A Blog by Jonathan Low


Jun 29, 2022

Why Venture Funding In Cybersecurity Is Declining As Threats Rise

Even as the threat of Russian cyberattacks has risen (Lithuania suffered a major DDS attack earlier this week), venture investment in cybersecurity firms has declined in 2022.

The reasons appear to be primarily valuation related as entrepreneurs' and venture investors' expectations outpaced a declining market. But the cyber market is considered recession-proof, a position enhanced by geopolitical threats. JL 

James Rundle and Vipal Monga report in the Wall Street Journal:

Investors attribute the crunch to the absence of hedge funds, late-stage, and crossover funds that invest in both public and private companies, which have pulled back from the cyber market. Cybersecurity companies raised $2.4 billion globally during the second quarter of this year, as of June 14, short of the $5.1 billion raised during the first quarter, Companies raised $6.4 billion in the second quarter of 2021. (This) is likely to force more rational valuations. Mergers and acquisitions between cyber companies will supplant public listings. "The fact is, during recessions, during conflicts, cybercrime historically has risen.”

Venture capital money has poured into cybersecurity companies in recent years, driven by an increase in hacking and elevated valuations for startups. Now fears of a recession and disruption in the wider technology market are beginning to curb cybersecurity investments.

Investors say the industry has seen a contraction in late-stage funding, where companies have enjoyed years of rounds in the hundreds of millions of dollars and multibillion-dollar valuations at high multiples of their revenue. The speed of the change has surprised even some veteran investors.

Rama Sekhar, partner at Palo Alto, Calif.-based VC firm Norwest Venture Partners, said that in 2021 VC funding was plentiful and investors were focused on growth. “It’s been dramatically different over the last two months just based on the markets—the private and startup markets always lag the public markets in terms of reaction to downturns, but this one was very quick and very swift,” he said.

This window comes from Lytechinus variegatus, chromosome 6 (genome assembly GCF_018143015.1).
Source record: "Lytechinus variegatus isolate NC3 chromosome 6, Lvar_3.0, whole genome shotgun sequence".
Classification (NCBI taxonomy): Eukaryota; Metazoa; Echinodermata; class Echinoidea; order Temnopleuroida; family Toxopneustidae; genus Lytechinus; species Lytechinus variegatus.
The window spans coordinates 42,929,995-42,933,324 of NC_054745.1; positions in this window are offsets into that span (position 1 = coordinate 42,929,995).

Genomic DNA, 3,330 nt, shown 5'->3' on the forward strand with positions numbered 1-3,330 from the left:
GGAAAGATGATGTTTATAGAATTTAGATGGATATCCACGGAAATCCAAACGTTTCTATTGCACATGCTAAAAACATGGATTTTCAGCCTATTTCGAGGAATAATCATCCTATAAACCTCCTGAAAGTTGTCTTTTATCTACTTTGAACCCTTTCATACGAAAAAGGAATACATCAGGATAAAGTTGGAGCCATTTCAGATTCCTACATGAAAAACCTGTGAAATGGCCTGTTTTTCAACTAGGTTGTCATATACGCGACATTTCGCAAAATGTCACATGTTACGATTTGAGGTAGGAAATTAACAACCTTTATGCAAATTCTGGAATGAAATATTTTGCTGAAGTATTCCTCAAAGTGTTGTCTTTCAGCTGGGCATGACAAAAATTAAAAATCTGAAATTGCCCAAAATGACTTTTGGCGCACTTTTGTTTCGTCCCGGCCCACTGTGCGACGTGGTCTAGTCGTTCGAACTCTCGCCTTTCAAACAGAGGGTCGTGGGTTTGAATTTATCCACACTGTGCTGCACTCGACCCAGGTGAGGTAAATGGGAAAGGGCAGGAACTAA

Companies and governments depend on the cybersecurity sector to constantly keep pace with the sophistication of hackers. A weakened cybersecurity industry could open the door to further attacks.

“At the end of the day, just because the markets are down, the bad actors aren’t going away. If nothing else it’s accelerating what they’re doing,” said Mark Hatfield, founder and general partner at cyber-focused VC firm Ten Eleven Ventures.

The slowdown is part of a broader downturn in public markets, where the technology industry has been particularly hard hit following years of growth that were fueled in part by consistently low interest rates and stay-at-home orders during the pandemic. Tech-heavy indexes such as the Nasdaq Composite Index have seen sharper dips than some other benchmarks.

Fundraising has already started to slow down. Cybersecurity companies raised $2.4 billion globally during the second quarter of this year, as of June 14, according to research firm PitchBook Data Inc. The pace is short of the $5.1 billion raised during the first quarter, Companies raised $6.4 billion in the second quarter of 2021.

Investment banking firm DBO Partners LLC estimates that cyber companies will raise around $21 billion in total funding this year, compared with $26 billion in 2021. That number is still a significant increase from around $11 billion raised in 2020.

Many investors attribute the crunch to the absence of hedge funds, late-stage funds, and crossover funds that invest in both public and private companies, which have pulled back from the cyber market after a period of intense activity. Funding deals that used to take two to three days to close are now taking weeks, Mr. Sekhar said.